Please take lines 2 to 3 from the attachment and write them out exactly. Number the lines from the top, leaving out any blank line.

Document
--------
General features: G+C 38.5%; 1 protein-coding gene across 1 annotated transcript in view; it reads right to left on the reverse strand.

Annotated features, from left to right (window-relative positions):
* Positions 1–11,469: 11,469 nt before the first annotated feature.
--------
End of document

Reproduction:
Annotated features, from left to right (window-relative positions):
* Positions 1–11,469: 11,469 nt before the first annotated feature.